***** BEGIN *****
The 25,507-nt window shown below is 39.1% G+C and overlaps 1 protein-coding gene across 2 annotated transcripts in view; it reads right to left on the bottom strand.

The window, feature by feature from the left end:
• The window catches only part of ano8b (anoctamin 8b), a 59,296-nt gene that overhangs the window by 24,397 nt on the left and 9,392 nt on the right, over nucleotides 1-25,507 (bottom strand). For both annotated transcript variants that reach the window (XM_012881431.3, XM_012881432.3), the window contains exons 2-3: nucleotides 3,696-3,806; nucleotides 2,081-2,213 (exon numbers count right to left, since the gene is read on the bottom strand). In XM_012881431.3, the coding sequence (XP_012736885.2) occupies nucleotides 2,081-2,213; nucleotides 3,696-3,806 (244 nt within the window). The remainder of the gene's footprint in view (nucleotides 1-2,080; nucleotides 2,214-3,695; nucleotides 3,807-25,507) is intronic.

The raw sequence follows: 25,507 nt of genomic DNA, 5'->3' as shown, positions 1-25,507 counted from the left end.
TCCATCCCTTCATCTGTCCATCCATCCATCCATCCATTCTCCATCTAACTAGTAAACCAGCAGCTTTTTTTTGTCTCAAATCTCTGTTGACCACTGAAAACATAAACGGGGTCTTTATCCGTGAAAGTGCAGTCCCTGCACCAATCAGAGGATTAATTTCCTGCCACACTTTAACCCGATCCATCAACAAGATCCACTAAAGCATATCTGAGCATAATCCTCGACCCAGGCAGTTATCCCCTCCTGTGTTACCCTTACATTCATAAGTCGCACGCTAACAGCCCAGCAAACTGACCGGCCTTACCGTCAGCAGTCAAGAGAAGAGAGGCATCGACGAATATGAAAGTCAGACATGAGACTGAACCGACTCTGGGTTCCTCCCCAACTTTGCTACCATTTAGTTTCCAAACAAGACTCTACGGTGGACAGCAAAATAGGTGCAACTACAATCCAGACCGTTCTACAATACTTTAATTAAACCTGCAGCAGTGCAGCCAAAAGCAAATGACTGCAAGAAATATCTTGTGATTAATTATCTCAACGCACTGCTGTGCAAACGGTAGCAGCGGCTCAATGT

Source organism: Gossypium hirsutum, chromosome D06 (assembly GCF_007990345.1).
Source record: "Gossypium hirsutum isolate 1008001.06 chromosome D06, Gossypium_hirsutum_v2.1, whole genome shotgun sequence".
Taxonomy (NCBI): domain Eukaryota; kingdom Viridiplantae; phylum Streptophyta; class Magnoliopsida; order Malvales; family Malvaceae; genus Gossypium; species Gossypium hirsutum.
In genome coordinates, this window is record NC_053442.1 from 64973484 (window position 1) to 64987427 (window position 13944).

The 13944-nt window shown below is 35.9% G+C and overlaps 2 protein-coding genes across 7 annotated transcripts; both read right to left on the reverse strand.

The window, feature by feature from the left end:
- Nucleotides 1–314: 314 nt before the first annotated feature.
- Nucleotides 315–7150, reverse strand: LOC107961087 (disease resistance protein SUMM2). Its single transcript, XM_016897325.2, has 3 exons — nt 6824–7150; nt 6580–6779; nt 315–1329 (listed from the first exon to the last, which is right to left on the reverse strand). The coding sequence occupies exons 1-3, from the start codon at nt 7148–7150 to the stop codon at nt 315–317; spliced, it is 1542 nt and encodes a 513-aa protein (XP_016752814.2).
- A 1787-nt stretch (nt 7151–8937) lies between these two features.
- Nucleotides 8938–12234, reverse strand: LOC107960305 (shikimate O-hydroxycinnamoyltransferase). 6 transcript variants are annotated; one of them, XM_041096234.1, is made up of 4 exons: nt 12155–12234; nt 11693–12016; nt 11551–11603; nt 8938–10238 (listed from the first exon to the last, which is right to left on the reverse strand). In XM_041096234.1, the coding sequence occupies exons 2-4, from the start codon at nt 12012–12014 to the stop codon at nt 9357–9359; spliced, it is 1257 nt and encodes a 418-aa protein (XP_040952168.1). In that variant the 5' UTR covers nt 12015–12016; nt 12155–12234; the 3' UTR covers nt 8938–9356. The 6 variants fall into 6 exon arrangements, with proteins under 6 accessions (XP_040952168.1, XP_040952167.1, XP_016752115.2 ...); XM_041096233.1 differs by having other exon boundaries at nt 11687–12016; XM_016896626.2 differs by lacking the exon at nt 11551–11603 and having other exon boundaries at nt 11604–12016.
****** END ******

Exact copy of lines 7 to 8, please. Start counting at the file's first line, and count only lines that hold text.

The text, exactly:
Source record: "Gossypium hirsutum isolate 1008001.06 chromosome D06, Gossypium_hirsutum_v2.1, whole genome shotgun sequence".
Taxonomy (NCBI): domain Eukaryota; kingdom Viridiplantae; phylum Streptophyta; class Magnoliopsida; order Malvales; family Malvaceae; genus Gossypium; species Gossypium hirsutum.